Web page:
Home > Differences, SQL Server 2012 > Another reason to use THROW clause instead of RAISERROR | SQL Server 2012

Another reason to use THROW clause instead of RAISERROR | SQL Server 2012


In my previous post [link] I talked about the new THROW clause introduced in SQL Server 2012 and how it is different from the existing RAISERROR function.

I just stumbled on one more reason to stop using RAISERROR function and start using the new THROW clause.

There are some SQL statements that throws more than one error message when they go wrong due to some reason.

-> When using RAISERROR function it just returns the last (single) error message and its details, but the previous error message details are not returned by this function.

-> With the new THROW clause you won’t see any issue of omitting the previous errors. And it returns all error details as thrown by the SQL statement itself.

Let’s check this with a small example where we want to take backup of a database, but the folder provided does not exist, and hence it errors out:

Example #1:
On executing the below BACKUP statement we can see we get 2 errors:

BACKUP DATABASE [AdventureWorks2012] 
TO DISK='E:\FOLDER_NOT_EXISTS\test.bak'

The above code throws 2 errors with Error-Message IDs 3201 & 3013, as shown below:

error messages:
Msg 3201, Level 16, State 1, Line 2
Cannot open backup device ‘E:\FOLDER_NOT_EXISTS\test.bak’. Operating system error 3(The system cannot find the path specified.).
Msg 3013, Level 16, State 1, Line 2
BACKUP DATABASE is terminating abnormally.


Example #2:
And when you try to use error-handling by using TRY-CATCH and RAISERROR(), it fetches us only 1 error:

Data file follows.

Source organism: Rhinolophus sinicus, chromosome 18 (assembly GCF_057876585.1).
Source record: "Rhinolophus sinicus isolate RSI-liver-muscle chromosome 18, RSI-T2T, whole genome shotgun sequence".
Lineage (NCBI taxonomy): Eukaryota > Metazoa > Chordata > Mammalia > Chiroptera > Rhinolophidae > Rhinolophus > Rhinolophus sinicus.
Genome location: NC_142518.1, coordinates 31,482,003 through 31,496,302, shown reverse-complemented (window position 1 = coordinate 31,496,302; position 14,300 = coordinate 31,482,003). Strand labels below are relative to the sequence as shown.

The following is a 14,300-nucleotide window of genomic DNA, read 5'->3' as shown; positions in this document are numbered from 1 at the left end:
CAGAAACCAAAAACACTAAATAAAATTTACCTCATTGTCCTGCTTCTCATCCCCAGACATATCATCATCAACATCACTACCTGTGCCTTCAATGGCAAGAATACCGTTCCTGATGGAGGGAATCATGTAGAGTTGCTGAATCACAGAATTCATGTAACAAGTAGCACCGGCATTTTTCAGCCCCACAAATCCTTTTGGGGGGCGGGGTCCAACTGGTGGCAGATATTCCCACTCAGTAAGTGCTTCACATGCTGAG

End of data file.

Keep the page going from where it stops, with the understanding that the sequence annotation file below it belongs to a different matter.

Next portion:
BEGIN TRY
	BACKUP DATABASE [AdventureWorks2012] 
	TO DISK='E:\FOLDER_NOT_EXISTS\test.bak'
END TRY
BEGIN CATCH
	DECLARE @msg VARCHAR(1000)
	SET @msg = ERROR_MESSAGE()
	RAISERROR(@msg,16,0)
END CATCH

Here, only 1 error message will be returned:

error messages:
Msg 50000, Level 16, State 0, Line 7
BACKUP DATABASE is terminating abnormally.


Example #3:
But this is not the case with the new THROW clause, as I mentioned previously.
It throws all the errors that are originally thrown by the original SQL statement, like below:

BEGIN TRY
	BACKUP DATABASE [AdventureWorks2012] 
	TO DISK='E:\FOLDER_NOT_EXISTS\test.bak'
END TRY
BEGIN CATCH
	THROW;
END CATCH

The above statement throws both the error details as we saw in the first example:
error messages:
Msg 3201, Level 16, State 1, Line 2
Cannot open backup device ‘E:\FOLDER_NOT_EXISTS\test.bak’. Operating system error 3(The system cannot find the path specified.).
Msg 3013, Level 16, State 1, Line 2
BACKUP DATABASE is terminating abnormally.


Thus, you must consider using THROW clause instead of the RAISERROR function if you are in SQL Server 2012.
But, it still depends upon different conditions and scenarios where you would need either of both the features.

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